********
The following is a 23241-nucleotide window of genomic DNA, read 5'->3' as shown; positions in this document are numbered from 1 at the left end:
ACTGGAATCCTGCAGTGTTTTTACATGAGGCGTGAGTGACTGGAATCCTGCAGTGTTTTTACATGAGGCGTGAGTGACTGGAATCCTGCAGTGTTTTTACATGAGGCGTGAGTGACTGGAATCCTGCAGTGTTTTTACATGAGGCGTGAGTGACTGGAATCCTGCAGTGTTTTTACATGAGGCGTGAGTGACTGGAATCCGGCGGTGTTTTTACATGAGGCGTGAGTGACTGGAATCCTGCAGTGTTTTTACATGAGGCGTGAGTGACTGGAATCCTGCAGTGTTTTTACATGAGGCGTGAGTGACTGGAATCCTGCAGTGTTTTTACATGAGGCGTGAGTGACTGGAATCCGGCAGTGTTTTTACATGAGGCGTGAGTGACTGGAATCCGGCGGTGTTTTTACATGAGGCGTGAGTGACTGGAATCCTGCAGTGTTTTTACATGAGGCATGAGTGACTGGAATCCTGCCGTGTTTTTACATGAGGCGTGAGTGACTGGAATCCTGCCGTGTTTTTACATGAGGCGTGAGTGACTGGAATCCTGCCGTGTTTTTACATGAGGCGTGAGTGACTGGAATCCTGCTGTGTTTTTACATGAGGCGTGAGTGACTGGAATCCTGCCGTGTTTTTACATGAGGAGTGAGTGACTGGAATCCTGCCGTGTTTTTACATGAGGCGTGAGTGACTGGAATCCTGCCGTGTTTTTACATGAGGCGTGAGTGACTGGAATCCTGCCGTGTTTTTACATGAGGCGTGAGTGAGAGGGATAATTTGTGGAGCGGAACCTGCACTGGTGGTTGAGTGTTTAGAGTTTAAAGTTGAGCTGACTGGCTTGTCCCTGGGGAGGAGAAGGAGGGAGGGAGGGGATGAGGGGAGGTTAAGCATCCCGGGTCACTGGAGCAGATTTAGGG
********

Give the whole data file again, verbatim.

The following is a 23241-nucleotide window of genomic DNA, read 5'->3' as shown; positions in this document are numbered from 1 at the left end:
ACTGGAATCCTGCAGTGTTTTTACATGAGGCGTGAGTGACTGGAATCCTGCAGTGTTTTTACATGAGGCGTGAGTGACTGGAATCCTGCAGTGTTTTTACATGAGGCGTGAGTGACTGGAATCCTGCAGTGTTTTTACATGAGGCGTGAGTGACTGGAATCCTGCAGTGTTTTTACATGAGGCGTGAGTGACTGGAATCCGGCGGTGTTTTTACATGAGGCGTGAGTGACTGGAATCCTGCAGTGTTTTTACATGAGGCGTGAGTGACTGGAATCCTGCAGTGTTTTTACATGAGGCGTGAGTGACTGGAATCCTGCAGTGTTTTTACATGAGGCGTGAGTGACTGGAATCCGGCAGTGTTTTTACATGAGGCGTGAGTGACTGGAATCCGGCGGTGTTTTTACATGAGGCGTGAGTGACTGGAATCCTGCAGTGTTTTTACATGAGGCATGAGTGACTGGAATCCTGCCGTGTTTTTACATGAGGCGTGAGTGACTGGAATCCTGCCGTGTTTTTACATGAGGCGTGAGTGACTGGAATCCTGCCGTGTTTTTACATGAGGCGTGAGTGACTGGAATCCTGCTGTGTTTTTACATGAGGCGTGAGTGACTGGAATCCTGCCGTGTTTTTACATGAGGAGTGAGTGACTGGAATCCTGCCGTGTTTTTACATGAGGCGTGAGTGACTGGAATCCTGCCGTGTTTTTACATGAGGCGTGAGTGACTGGAATCCTGCCGTGTTTTTACATGAGGCGTGAGTGAGAGGGATAATTTGTGGAGCGGAACCTGCACTGGTGGTTGAGTGTTTAGAGTTTAAAGTTGAGCTGACTGGCTTGTCCCTGGGGAGGAGAAGGAGGGAGGGAGGGGATGAGGGGAGGTTAAGCATCCCGGGTCACTGGAGCAGATTTAGGG